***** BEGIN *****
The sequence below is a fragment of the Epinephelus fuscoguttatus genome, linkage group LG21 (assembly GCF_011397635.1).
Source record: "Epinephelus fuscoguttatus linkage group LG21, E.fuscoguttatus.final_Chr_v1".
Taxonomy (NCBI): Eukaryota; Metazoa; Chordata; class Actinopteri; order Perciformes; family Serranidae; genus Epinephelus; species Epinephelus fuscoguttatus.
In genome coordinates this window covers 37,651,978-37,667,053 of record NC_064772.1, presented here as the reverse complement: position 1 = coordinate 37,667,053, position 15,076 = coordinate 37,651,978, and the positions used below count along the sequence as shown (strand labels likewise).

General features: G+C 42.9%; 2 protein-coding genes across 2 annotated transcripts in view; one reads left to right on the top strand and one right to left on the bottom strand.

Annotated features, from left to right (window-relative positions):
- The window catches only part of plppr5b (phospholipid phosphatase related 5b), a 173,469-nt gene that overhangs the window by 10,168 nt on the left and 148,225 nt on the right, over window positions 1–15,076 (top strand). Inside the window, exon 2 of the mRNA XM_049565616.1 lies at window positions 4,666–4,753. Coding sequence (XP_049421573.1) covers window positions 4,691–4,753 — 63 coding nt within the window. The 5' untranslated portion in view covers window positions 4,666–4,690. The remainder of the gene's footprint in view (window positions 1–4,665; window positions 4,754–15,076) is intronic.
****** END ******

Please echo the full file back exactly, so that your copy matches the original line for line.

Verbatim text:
The sequence below is a fragment of the Epinephelus fuscoguttatus genome, linkage group LG21 (assembly GCF_011397635.1).
Source record: "Epinephelus fuscoguttatus linkage group LG21, E.fuscoguttatus.final_Chr_v1".
Taxonomy (NCBI): Eukaryota; Metazoa; Chordata; class Actinopteri; order Perciformes; family Serranidae; genus Epinephelus; species Epinephelus fuscoguttatus.
In genome coordinates this window covers 37,651,978-37,667,053 of record NC_064772.1, presented here as the reverse complement: position 1 = coordinate 37,667,053, position 15,076 = coordinate 37,651,978, and the positions used below count along the sequence as shown (strand labels likewise).

General features: G+C 42.9%; 2 protein-coding genes across 2 annotated transcripts in view; one reads left to right on the top strand and one right to left on the bottom strand.

Annotated features, from left to right (window-relative positions):
- The window catches only part of plppr5b (phospholipid phosphatase related 5b), a 173,469-nt gene that overhangs the window by 10,168 nt on the left and 148,225 nt on the right, over window positions 1–15,076 (top strand). Inside the window, exon 2 of the mRNA XM_049565616.1 lies at window positions 4,666–4,753. Coding sequence (XP_049421573.1) covers window positions 4,691–4,753 — 63 coding nt within the window. The 5' untranslated portion in view covers window positions 4,666–4,690. The remainder of the gene's footprint in view (window positions 1–4,665; window positions 4,754–15,076) is intronic.